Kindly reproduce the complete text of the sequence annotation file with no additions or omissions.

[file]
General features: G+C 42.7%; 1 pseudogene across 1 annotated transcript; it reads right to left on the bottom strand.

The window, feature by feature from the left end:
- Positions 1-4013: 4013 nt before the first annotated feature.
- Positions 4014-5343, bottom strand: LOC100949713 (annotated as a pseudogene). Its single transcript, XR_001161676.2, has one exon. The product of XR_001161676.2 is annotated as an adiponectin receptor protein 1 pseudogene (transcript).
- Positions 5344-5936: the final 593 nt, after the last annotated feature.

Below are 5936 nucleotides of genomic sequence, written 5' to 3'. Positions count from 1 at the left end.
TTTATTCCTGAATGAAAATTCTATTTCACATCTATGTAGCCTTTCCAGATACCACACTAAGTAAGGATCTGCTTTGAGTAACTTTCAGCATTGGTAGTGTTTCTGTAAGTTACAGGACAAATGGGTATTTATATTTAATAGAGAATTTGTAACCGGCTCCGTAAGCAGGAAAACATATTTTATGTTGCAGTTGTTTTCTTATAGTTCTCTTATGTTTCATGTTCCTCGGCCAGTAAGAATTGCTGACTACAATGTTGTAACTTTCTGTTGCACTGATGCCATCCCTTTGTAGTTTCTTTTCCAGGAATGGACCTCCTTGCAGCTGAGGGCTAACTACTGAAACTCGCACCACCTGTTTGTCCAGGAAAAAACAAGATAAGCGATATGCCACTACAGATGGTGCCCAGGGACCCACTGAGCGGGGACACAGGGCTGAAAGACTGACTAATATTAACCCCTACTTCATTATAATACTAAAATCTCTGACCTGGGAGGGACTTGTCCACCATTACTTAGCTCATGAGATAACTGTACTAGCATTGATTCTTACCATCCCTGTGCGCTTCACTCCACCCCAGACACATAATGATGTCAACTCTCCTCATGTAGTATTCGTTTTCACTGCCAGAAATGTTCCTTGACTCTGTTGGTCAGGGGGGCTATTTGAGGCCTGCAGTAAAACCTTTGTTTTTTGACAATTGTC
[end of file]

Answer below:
General features: G+C 42.7%; 1 pseudogene across 1 annotated transcript; it reads right to left on the bottom strand.

The window, feature by feature from the left end:
- Positions 1-4013: 4013 nt before the first annotated feature.
- Positions 4014-5343, bottom strand: LOC100949713 (annotated as a pseudogene). Its single transcript, XR_001161676.2, has one exon. The product of XR_001161676.2 is annotated as an adiponectin receptor protein 1 pseudogene (transcript).
- Positions 5344-5936: the final 593 nt, after the last annotated feature.

Below are 5936 nucleotides of genomic sequence, written 5' to 3'. Positions count from 1 at the left end.
TTTATTCCTGAATGAAAATTCTATTTCACATCTATGTAGCCTTTCCAGATACCACACTAAGTAAGGATCTGCTTTGAGTAACTTTCAGCATTGGTAGTGTTTCTGTAAGTTACAGGACAAATGGGTATTTATATTTAATAGAGAATTTGTAACCGGCTCCGTAAGCAGGAAAACATATTTTATGTTGCAGTTGTTTTCTTATAGTTCTCTTATGTTTCATGTTCCTCGGCCAGTAAGAATTGCTGACTACAATGTTGTAACTTTCTGTTGCACTGATGCCATCCCTTTGTAGTTTCTTTTCCAGGAATGGACCTCCTTGCAGCTGAGGGCTAACTACTGAAACTCGCACCACCTGTTTGTCCAGGAAAAAACAAGATAAGCGATATGCCACTACAGATGGTGCCCAGGGACCCACTGAGCGGGGACACAGGGCTGAAAGACTGACTAATATTAACCCCTACTTCATTATAATACTAAAATCTCTGACCTGGGAGGGACTTGTCCACCATTACTTAGCTCATGAGATAACTGTACTAGCATTGATTCTTACCATCCCTGTGCGCTTCACTCCACCCCAGACACATAATGATGTCAACTCTCCTCATGTAGTATTCGTTTTCACTGCCAGAAATGTTCCTTGACTCTGTTGGTCAGGGGGGCTATTTGAGGCCTGCAGTAAAACCTTTGTTTTTTGACAATTGTC